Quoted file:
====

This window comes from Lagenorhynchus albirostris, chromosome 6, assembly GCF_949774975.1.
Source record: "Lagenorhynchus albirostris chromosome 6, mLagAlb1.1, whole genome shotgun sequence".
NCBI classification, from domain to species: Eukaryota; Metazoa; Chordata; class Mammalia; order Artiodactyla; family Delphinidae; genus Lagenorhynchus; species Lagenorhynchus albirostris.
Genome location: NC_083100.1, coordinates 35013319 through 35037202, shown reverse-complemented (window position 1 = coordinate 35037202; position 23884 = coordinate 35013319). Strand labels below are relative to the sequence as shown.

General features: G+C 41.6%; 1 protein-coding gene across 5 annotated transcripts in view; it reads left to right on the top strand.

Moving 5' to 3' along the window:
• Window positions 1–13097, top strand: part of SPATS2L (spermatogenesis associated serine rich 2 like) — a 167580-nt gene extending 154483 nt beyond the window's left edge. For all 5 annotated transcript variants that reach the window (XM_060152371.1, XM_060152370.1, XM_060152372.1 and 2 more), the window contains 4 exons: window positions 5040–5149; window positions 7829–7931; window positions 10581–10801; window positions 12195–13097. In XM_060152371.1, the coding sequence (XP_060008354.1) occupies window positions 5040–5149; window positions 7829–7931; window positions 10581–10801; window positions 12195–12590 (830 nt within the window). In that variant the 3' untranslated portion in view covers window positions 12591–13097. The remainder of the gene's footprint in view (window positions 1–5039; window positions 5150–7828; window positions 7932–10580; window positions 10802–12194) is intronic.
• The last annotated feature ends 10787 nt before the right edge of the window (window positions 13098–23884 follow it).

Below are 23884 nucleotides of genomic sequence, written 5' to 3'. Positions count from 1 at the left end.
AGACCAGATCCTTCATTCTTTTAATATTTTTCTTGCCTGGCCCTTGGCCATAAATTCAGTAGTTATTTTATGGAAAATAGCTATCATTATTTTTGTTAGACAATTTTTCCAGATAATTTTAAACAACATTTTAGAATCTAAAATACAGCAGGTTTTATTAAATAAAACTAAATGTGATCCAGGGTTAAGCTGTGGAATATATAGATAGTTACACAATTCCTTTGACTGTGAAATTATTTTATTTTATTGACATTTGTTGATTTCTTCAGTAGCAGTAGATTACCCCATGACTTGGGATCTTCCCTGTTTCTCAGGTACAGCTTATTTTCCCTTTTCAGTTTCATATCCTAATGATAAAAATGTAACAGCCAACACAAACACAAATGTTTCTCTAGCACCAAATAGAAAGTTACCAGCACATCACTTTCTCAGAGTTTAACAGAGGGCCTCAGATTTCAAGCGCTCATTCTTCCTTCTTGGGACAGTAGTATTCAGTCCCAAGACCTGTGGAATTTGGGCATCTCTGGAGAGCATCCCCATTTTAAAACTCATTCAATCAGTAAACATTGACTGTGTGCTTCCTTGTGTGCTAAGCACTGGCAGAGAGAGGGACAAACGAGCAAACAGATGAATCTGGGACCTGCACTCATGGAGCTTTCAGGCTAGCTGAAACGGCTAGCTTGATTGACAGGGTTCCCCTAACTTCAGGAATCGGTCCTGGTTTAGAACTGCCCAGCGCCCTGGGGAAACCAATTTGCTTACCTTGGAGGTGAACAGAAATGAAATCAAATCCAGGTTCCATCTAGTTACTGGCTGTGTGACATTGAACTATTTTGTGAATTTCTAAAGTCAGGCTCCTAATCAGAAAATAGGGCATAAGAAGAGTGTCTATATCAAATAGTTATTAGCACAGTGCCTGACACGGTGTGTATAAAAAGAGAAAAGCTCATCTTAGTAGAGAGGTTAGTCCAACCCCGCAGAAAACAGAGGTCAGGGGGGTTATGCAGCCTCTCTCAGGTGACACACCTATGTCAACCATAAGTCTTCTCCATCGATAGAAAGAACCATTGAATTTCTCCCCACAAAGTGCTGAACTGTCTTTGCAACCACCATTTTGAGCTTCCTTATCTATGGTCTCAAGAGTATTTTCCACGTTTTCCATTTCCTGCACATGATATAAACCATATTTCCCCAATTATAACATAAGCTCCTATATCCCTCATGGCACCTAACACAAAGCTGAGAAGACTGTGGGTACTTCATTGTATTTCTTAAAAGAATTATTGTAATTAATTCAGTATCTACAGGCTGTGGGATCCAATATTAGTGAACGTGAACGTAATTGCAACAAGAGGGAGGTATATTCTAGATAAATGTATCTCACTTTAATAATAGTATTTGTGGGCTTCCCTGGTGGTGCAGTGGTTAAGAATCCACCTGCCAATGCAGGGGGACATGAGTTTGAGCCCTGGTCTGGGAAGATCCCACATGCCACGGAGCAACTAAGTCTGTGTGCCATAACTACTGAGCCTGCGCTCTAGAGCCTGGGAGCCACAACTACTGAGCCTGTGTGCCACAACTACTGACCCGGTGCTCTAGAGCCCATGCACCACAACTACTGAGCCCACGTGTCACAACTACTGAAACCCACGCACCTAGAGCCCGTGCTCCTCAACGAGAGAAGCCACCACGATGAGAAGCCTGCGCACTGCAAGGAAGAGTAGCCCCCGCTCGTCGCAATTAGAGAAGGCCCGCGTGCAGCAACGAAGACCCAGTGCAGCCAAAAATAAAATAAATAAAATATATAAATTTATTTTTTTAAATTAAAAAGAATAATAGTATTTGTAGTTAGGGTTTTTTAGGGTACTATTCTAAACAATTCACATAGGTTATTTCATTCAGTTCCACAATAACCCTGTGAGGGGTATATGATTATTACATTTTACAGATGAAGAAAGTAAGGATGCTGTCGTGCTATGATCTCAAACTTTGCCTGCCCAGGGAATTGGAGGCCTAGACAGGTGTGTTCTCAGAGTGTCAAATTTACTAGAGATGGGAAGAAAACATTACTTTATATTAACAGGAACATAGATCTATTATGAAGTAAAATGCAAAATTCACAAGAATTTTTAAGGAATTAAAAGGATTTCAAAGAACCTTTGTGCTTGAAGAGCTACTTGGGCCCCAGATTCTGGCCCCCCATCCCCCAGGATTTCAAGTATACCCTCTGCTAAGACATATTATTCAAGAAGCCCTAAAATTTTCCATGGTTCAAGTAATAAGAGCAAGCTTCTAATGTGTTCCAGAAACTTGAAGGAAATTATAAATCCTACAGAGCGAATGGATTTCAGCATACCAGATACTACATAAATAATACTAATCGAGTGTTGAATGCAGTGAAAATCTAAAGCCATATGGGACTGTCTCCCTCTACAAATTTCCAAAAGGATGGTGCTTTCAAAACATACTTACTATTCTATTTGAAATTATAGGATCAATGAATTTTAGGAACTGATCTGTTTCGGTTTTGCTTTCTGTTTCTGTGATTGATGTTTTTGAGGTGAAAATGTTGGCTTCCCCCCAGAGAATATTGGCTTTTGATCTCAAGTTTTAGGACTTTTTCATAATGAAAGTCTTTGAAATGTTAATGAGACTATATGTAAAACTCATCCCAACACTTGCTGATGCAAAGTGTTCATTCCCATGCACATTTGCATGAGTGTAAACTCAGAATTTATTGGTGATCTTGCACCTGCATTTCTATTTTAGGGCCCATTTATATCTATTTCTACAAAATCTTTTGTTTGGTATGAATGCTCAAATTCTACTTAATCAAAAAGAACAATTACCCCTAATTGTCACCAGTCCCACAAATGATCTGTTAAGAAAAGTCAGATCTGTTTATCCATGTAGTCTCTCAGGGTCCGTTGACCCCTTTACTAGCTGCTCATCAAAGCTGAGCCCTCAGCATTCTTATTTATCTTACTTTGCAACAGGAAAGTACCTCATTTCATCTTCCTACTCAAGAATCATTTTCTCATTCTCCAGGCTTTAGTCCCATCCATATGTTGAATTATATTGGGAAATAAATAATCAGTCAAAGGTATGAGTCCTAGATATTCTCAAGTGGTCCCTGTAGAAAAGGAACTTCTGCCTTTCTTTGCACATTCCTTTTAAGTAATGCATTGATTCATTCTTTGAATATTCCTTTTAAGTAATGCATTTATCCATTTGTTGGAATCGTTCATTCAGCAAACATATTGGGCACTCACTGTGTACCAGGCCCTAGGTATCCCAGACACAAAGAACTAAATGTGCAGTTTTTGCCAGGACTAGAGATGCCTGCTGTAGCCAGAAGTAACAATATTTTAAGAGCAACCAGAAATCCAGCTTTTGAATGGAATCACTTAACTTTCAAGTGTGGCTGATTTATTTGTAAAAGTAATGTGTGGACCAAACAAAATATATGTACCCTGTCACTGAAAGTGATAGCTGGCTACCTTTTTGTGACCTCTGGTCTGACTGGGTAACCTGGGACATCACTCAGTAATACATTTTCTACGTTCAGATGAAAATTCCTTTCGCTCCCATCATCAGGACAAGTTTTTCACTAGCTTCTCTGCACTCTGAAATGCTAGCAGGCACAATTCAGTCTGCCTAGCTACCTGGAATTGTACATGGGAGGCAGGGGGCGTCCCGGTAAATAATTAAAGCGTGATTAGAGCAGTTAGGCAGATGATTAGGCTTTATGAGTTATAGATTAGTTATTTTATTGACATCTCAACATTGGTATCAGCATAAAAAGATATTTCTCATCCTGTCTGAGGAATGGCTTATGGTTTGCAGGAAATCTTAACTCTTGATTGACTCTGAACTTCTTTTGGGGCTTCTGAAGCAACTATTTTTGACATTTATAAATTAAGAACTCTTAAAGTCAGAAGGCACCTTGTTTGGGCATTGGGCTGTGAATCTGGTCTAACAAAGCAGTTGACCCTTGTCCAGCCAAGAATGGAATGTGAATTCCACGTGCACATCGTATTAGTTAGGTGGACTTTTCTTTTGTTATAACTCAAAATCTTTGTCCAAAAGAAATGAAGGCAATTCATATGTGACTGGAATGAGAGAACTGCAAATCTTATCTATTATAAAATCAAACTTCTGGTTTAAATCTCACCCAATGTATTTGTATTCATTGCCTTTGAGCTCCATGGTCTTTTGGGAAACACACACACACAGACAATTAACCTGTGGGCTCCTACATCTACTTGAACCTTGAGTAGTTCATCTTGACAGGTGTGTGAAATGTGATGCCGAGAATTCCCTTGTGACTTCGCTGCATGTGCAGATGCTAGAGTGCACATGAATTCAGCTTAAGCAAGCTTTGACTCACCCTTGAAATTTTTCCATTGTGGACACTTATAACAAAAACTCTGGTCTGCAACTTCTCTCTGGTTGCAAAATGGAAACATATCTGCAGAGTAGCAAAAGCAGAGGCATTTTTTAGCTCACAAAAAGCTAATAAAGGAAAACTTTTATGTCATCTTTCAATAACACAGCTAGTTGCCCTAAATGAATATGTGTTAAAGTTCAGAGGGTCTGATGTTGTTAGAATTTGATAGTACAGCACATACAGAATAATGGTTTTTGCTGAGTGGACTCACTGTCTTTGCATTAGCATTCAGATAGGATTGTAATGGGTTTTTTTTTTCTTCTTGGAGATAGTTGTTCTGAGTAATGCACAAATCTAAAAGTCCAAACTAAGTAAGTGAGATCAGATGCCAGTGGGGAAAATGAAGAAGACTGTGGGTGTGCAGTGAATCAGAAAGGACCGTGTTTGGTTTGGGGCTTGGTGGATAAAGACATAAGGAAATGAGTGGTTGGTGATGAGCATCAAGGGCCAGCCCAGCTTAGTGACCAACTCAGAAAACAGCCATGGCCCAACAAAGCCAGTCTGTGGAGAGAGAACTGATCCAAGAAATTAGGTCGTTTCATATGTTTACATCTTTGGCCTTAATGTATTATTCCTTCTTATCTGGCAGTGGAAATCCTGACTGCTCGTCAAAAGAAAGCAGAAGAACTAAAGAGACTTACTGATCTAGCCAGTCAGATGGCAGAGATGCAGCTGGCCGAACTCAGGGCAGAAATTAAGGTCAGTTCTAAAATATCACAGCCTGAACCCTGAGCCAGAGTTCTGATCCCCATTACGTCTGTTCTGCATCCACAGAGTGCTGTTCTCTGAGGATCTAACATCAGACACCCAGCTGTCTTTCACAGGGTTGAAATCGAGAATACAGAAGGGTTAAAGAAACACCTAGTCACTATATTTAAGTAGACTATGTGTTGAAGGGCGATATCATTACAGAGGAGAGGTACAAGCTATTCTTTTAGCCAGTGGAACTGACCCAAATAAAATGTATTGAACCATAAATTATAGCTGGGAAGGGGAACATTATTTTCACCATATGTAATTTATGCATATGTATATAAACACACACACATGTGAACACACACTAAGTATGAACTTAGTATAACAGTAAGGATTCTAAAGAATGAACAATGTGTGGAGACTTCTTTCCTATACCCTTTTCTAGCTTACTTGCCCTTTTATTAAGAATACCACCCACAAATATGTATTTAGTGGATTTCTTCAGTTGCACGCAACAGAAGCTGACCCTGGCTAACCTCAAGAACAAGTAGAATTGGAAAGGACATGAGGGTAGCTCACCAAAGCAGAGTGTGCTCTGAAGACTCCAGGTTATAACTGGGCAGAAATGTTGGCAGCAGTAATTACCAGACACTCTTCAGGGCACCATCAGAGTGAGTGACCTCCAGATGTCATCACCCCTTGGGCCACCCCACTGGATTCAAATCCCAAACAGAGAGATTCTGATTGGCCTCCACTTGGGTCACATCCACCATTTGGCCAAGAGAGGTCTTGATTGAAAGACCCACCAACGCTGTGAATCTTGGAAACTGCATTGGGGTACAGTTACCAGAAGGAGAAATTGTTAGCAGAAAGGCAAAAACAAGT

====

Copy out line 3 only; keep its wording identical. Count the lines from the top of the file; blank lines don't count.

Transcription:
NCBI classification, from domain to species: Eukaryota; Metazoa; Chordata; class Mammalia; order Artiodactyla; family Delphinidae; genus Lagenorhynchus; species Lagenorhynchus albirostris.